[A ii] No Spike, steady as she goes - This … forks into a variety of alternative future histories, including:
[A ii a] Nothing much ever changes ever again – This is what most people assume unless forced to think hard. This belief is comforting—that things will pretty much stay the same—but its also an obvious illusion. Think about it, change isn’t going to just stop. So this leads to another option:
[A ii b] Things change slowly (haven’t they always?) - No. Things change very quickly and the pace of change is increasing. Moreover, human nature itself will increasingly be changed. So maybe:
[A iii] Increasing computer power will lead to human-scale AI, and then stall - Perhaps there is a technical barrier to improvement and natural selection has not led to super-intelligence yet. So AI research might get to human level intelligence and then just hit the barrier. But why should technology run out of steam in this way? Another option:
[A iv] Things go to hell, and if we don’t die we’ll wish we had - Technology contributes to exploiting the planet’s resources and polluting the environment. At present only the rich nations do this but what will happen when the Third World catches up?
B now considers the more likely scenarios:
“I assert that all of these No Spike options are of low probability, unless they are brought forcibly into reality by some Luddite demagogue using our confusions and fears against our own best hopes for local and global prosperity. If I’m right, we are then pretty much on course for an inevitable Spike. We might still ask: what … is the motor that will propel technological culture up its exponential curve?” Here are some paths to the Spike:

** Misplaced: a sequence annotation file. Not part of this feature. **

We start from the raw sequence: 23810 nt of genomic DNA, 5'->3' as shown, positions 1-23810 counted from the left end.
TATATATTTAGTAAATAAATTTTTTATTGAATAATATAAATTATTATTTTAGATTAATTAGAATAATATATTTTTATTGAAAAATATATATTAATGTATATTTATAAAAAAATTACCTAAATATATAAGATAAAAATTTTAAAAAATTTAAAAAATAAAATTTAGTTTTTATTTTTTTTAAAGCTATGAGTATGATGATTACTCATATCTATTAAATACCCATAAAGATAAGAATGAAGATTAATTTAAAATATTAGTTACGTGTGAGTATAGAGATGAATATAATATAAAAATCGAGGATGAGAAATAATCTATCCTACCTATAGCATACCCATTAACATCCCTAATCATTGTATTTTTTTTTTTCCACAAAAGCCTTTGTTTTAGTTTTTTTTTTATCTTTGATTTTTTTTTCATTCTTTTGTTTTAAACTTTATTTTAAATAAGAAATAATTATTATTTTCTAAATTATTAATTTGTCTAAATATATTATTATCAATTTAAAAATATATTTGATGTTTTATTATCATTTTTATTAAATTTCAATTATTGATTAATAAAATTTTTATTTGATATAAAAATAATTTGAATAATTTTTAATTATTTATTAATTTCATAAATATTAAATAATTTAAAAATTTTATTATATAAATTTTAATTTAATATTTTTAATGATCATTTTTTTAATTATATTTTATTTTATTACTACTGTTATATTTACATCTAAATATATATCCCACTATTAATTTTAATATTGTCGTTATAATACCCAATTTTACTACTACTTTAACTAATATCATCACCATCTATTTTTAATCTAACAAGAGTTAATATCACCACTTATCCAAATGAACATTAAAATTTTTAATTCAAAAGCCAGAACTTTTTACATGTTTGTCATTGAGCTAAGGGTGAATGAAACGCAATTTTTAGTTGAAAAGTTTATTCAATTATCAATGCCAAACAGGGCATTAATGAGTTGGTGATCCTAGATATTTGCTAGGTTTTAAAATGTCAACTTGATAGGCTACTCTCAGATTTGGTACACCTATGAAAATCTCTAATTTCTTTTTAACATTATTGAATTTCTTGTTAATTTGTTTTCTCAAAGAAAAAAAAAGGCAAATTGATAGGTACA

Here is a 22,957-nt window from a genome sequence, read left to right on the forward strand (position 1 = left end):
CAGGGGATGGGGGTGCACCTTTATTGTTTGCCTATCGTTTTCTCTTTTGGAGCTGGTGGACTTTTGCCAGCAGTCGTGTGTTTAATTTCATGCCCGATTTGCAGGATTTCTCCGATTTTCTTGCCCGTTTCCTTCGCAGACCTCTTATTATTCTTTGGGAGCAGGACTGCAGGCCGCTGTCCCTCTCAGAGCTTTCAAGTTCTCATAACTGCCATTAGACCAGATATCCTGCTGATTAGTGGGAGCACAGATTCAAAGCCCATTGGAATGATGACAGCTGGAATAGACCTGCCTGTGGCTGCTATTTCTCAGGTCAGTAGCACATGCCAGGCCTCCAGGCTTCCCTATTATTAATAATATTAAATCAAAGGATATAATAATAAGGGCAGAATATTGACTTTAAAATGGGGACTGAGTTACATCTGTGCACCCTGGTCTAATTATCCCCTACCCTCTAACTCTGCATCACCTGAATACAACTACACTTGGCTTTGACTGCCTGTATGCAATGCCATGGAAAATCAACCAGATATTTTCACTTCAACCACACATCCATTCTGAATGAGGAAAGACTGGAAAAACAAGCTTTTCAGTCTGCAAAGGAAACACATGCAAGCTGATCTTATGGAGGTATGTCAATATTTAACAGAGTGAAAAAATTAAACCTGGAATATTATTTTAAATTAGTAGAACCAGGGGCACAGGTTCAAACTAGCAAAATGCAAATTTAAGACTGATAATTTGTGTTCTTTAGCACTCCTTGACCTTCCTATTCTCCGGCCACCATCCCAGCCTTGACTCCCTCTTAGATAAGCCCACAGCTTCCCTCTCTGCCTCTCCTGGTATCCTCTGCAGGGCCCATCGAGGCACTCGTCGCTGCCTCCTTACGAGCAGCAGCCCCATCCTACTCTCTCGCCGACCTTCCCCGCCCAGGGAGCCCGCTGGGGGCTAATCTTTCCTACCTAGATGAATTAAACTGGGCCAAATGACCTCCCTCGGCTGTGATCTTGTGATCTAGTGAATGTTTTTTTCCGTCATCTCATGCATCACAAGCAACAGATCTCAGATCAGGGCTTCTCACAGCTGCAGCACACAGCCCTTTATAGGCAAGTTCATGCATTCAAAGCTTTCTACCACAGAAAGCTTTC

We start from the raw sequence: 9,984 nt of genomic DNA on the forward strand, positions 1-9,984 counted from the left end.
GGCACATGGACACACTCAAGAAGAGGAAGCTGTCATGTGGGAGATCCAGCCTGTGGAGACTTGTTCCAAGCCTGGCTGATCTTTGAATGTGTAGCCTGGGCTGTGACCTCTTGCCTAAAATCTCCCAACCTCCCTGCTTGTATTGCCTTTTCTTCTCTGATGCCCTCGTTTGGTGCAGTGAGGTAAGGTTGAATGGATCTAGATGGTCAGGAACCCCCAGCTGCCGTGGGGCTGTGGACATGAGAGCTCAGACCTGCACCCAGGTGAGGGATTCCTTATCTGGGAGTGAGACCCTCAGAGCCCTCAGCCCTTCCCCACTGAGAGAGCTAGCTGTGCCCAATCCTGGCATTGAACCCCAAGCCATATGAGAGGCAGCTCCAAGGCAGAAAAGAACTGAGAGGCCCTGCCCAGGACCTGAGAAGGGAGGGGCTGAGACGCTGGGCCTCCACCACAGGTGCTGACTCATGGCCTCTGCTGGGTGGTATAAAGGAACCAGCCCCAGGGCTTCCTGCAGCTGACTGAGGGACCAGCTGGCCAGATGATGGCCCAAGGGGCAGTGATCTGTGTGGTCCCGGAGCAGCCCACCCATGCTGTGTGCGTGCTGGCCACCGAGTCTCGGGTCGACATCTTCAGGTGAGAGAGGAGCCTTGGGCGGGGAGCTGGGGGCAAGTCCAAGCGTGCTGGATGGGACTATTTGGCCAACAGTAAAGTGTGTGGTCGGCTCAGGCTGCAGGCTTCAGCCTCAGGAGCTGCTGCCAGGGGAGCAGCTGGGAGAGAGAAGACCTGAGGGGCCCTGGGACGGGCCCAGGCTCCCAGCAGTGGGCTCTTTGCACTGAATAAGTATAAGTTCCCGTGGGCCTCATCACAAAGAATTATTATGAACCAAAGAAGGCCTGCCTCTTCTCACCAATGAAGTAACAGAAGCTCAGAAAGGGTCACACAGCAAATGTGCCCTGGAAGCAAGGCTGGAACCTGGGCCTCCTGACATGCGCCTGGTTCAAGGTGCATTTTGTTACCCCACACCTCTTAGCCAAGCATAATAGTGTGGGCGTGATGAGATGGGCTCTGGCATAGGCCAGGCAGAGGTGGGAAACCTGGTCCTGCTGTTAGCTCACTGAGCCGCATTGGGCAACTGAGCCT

[B i] Increasing computer power will lead to human-scale AI, and then will swiftly self-bootstrap to incomprehensible superintelligence.
This is the `classic’ model of the singularity, and it may be the way it happens if we can extrapolate from Moore’s Law as do Kurzweil, Moravec, Kaku … and others. Kurzweilexpects a Spike around 2099, with fusion between human and machine, uploads more numerous than the embodied, immortality, etc. Moravec expects humanlike competence’ in cheap computers around 2039 and a singularity within 50 years after that. The superstring physicist Michio Kaku believes humans will achieve a Type I civilization, “with planetary governance and technology able to control weather” very soon and a Type II civilization with command of the entire solar system in 800 to 2500 years. Ralph Merkle, a pioneer in nanotechnology believes we will need nanotech to get to SI. But “the imperatives of the computer hardware industry will create nanoassemblers by 2020.” After that, the Spike should be immanent. The mathematician Vernor Vinge believes the Singularity could be here in the next 20 years. Eliezer Yudkowsky of the Singularity Institute thinks that “once we have a human-level AI able to understand and redesign its own architecture, there will be a swift escalation into a Spike.”